Inoculation of SIVΔnef by intradermal route
Two animals were inoculated intradermally with 0.8 ml of 3.6 million TCID50 per ml. Due to the limited volume that can be administered intradermally, animals were inoculated at 8 injection sites of 0.1 ml each; thus, the total dose administered was approximately 3 million TCID50.
Clinical monitoring and sample collection
Routine daily observations were performed according to CNPRC SOP # F01: “Morning Health Check of Indoor Animals”. A subjective, non-quantitative observation of food consumption was made as part of the animal husbandry monitoring. Physical exams, including measurement of body weight and temperatures were performed at every study period. At specified study dates, the sedation and physical exams were combined with the collection of samples (blood and urine) for viral load determination, haematology, clinical chemistry, flow cytometry, cryopreservation of serum, and urinalysis.
Clinical laboratory analysis
Serum was tested for a standard clinical chemistry panel. Components measured include sodium, potassium, chloride, total carbon dioxide (TCO2), inorganic phosphorous, calcium, BUN (blood-urea-nitrogen), creatinine, glucose, total protein, albumin, alanine aminotransferase (ALT), aspartate aminotransferase (AST), creatine phosphokinase (CPK), alkaline phosphatase, gamma glutamyl transferase (GGT), lactate dehydrogenase, triglycerides, cholesterol, total and direct bilirubin.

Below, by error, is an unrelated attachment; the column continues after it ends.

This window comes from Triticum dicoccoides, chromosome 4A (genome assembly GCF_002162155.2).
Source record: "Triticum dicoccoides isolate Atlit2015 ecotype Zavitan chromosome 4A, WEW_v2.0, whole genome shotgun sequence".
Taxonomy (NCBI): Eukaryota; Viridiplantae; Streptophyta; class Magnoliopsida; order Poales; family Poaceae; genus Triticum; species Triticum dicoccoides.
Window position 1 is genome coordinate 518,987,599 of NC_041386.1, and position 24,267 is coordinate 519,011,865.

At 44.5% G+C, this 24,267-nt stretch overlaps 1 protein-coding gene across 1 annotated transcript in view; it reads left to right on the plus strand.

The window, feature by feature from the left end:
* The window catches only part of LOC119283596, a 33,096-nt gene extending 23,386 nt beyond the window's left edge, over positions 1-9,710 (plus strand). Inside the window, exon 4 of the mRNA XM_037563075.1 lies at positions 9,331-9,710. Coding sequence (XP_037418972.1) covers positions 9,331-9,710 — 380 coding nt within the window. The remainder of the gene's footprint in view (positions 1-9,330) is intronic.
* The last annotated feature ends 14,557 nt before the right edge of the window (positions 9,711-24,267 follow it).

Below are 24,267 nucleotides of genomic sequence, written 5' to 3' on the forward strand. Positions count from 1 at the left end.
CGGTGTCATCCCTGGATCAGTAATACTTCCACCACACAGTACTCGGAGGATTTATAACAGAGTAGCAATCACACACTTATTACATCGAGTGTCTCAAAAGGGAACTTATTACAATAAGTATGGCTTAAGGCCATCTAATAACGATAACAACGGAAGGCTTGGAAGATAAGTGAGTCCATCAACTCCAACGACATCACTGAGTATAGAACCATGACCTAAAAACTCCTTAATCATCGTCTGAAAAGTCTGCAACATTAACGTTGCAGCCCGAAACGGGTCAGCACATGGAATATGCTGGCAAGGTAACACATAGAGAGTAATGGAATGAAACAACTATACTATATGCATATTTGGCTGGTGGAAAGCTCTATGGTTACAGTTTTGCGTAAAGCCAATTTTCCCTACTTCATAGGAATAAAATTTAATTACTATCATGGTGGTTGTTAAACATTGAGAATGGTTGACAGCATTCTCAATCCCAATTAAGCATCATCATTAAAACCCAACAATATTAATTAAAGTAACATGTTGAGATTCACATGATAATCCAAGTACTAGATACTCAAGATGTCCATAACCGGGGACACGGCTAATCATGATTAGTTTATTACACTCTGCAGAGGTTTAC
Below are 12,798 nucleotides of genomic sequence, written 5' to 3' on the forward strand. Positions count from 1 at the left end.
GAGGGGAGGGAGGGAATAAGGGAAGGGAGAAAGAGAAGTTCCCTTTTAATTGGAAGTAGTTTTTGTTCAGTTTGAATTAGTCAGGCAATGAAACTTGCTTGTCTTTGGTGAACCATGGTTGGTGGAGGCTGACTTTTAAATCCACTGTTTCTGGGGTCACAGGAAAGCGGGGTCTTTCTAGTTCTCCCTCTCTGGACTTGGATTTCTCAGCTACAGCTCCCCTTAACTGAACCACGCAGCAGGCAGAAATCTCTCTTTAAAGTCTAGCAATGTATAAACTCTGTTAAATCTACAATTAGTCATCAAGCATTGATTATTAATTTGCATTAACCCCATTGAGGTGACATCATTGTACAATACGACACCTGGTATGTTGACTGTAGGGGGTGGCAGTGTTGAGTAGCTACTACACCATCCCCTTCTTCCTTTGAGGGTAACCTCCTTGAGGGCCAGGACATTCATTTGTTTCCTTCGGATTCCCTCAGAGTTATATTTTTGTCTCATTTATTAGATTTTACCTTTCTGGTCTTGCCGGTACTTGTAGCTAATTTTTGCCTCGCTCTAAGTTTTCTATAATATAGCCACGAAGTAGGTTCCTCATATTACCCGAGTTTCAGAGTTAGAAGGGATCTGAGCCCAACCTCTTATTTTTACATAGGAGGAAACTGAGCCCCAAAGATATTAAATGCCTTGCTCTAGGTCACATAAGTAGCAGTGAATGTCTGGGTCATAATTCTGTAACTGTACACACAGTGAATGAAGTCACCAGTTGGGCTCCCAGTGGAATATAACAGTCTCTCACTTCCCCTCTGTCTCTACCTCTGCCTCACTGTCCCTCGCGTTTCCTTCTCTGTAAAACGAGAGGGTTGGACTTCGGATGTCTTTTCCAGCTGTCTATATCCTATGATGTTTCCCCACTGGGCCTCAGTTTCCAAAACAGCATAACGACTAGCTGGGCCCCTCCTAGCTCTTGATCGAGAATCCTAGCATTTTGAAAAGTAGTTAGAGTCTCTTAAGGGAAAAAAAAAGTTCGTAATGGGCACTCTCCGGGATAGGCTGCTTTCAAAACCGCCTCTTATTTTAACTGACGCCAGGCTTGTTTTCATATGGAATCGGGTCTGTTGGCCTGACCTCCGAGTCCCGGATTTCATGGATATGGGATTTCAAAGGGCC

A sample of whole blood were collected for red blood cell (erythrocyte) count, white blood cell (differential) count, haemoglobin, haematocrit, mean corpuscular volume, mean corpuscular haemoglobin, mean corpuscular haemoglobin concentration, platelet counts, plasma protein and fibrinogen.
Urine was collected via cystocentesis according to standard operating procedures. It was analysed by Clinical Laboratory staff at CNPRC for specific gravity by a refractometer; the pH and the presence of protein, glucose, ketone, bilirubin, and occult blood was determined using Multistix 10 SG strips (Siemens Healthcare Diagnostics). Urine sediments were examined microscopically.
Plasma viral load
SIV RNA levels in the plasma samples were tested by RT-PCR assay for SIV gag, as previously described . The remaining blood was subjected to density gradient (Lymphocyte Separation Medium) centrifugation to isolate peripheral blood mononuclear cells (PBMC). Statistical analyses were performed using 1-way ANOVA for viral loads at week 4. A value of P of <0.05 was considered statistically significant.
Phenotyping of lymphocyte populations